In an annual report to President Roh Moo-hyun, Unification Minister Chung Dong-young said Seoul will seek to enhance inter-Korean relations in tandem with efforts to resolve the protracted standoff over the North's nuclear programs.
Chung said South Korea has been able to manage the situation surrounding the Korean Peninsula over the past year despite a rapidly changing security environment.
“But it is a pity the nuclear problems have not been resolved yet and government-level talks between the two Koreas have been stalled,” he was quoted as saying.
Inter-Korean relations have cooled over the past nine months. Pyongyang cancelled all government-level meetings in July after Seoul airlifted more than 460 North Korean defectors to the South. Talks finally resumed earlier this month when the North agreed on a meeting to discuss joint measures to deal with an outbreak of bird flu in the communist state.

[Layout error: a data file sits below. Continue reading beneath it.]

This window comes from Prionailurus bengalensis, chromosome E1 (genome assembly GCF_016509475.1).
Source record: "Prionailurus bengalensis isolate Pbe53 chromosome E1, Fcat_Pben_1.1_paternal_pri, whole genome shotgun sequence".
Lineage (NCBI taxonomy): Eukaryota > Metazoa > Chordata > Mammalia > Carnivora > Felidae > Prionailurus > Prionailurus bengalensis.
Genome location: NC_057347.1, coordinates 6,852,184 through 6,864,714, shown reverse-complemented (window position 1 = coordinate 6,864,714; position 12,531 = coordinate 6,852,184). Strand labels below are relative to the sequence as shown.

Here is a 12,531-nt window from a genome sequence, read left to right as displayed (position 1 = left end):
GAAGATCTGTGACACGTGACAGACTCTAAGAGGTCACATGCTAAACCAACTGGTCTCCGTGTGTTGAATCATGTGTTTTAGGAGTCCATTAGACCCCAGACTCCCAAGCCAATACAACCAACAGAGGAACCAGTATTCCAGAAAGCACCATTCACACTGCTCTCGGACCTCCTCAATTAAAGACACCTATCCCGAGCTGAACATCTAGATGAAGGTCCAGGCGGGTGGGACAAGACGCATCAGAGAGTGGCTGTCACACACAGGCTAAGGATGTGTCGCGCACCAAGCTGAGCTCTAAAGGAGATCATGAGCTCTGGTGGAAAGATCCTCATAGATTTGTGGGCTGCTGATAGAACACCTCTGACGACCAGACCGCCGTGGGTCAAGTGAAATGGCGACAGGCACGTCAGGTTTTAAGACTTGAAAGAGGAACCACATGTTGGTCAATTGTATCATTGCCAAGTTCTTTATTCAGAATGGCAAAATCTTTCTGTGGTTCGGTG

The ministry report listed “peace,” “co-prosperity” and “harmony” as the three watchwords defining its policy directions for 2005.
Expanding inter-Korean exchanges and promoting understanding of the government's North Korea policy both at home and abroad were among its major policy goals.
But the report also said South Korea will pursue a healthy, reciprocal relationship with the North in which both sides keep their promises.
The annual report also outlined plans to carry out more joint projects in historical research, such as the excavation of relics from the Goguryeo period (37 B.C.-668). The collaboration comes in response to Chinese claims of the ancient kingdom as part of its history, and not Korea's.
Increased agricultural exchanges and continued development of the Gaeseong Industrial Complex, an inter-Korean business venture just north of the Demilitarized Zone, would also be pursued, the report said.